In this Thursday, Sept. 27, 2012 photo, passengers travel through an airport in Miami. Private researchers, who have analyzed federal data on airline performance, say in a report being released Monday, April 8, 2013, that consumer complaints to the Department of Transportation surged by one-fifth last year even though other measures such as on-time arrivals and mishandled baggage show airlines are doing a better job. "The way airlines have taken 130-seat airplanes and expanded them to 150 seats to squeeze out more revenue I think is finally catching up with them,” says Dean Headley, a business professor at Wichita State University, who has co-written the annual report for 23 years. (AP Photo/Lynne Sladky)

Senate passes bill to end FAA furloughs

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Alexis Levinson
Political Reporter

Amid accusations from Republicans that the White House is politicizing the sequester at the cost of everyday travelers, the Senate passed a bill late Thursday evening designed to end the air-traffic controller furloughs that are causing delays in airports across the country.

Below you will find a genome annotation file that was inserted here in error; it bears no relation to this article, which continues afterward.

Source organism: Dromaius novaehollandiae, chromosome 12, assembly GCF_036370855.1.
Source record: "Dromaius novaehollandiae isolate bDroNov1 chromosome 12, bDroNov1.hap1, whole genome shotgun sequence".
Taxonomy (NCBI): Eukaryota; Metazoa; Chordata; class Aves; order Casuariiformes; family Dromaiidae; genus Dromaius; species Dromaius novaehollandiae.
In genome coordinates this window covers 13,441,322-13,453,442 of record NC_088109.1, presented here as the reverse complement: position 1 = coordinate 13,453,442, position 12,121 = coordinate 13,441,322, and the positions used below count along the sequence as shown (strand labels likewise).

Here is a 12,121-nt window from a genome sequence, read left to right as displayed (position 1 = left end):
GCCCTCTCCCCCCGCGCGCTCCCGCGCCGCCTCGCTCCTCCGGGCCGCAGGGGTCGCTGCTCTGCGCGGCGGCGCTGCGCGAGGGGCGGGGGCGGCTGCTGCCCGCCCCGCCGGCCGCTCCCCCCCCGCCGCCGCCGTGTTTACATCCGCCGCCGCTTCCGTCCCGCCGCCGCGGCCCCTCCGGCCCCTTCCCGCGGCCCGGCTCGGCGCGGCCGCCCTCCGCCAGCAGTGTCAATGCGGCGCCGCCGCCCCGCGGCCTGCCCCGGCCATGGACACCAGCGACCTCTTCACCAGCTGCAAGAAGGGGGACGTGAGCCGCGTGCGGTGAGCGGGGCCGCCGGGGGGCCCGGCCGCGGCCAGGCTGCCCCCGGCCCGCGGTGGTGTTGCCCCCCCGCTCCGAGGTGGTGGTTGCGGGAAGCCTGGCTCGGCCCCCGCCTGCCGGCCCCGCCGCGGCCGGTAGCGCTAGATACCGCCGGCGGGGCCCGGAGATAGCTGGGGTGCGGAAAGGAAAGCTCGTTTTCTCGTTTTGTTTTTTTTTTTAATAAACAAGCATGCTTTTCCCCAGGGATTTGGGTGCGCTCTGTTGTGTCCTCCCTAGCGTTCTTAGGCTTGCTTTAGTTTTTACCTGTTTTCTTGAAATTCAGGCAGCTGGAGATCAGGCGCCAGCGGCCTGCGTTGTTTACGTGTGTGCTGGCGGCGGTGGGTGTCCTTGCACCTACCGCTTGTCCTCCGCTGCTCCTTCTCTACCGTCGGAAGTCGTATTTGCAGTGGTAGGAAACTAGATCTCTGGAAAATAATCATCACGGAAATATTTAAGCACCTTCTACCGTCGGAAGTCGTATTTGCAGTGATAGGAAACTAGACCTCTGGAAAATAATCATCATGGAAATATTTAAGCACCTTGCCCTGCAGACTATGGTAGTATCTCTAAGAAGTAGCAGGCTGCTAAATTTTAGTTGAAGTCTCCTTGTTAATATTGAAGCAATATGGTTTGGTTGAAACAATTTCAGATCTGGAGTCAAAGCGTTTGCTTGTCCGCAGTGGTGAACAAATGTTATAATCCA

Due to sequester cuts, the Federal Aviation Administration began furloughing air traffic controllers on Sunday, resulting in large delays for air travelers.

Republicans have spent the week lambasting President Barack Obama and his administration for creating what they say is a “phony and contrived” crisis designed to make the sequester cuts seem as disastrous as possible to Americans.

The bill would give the secretary of transportation “the flexibility to transfer certain funds to prevent reduced operations and staffing of the Federal Aviation Administration, and for other purposes,” meaning that they can cut budgets elsewhere, instead of furloughing air traffic controllers.

It passed by unanimous content, the evening before lawmakers were set to jet off to their home states for a week long recess.

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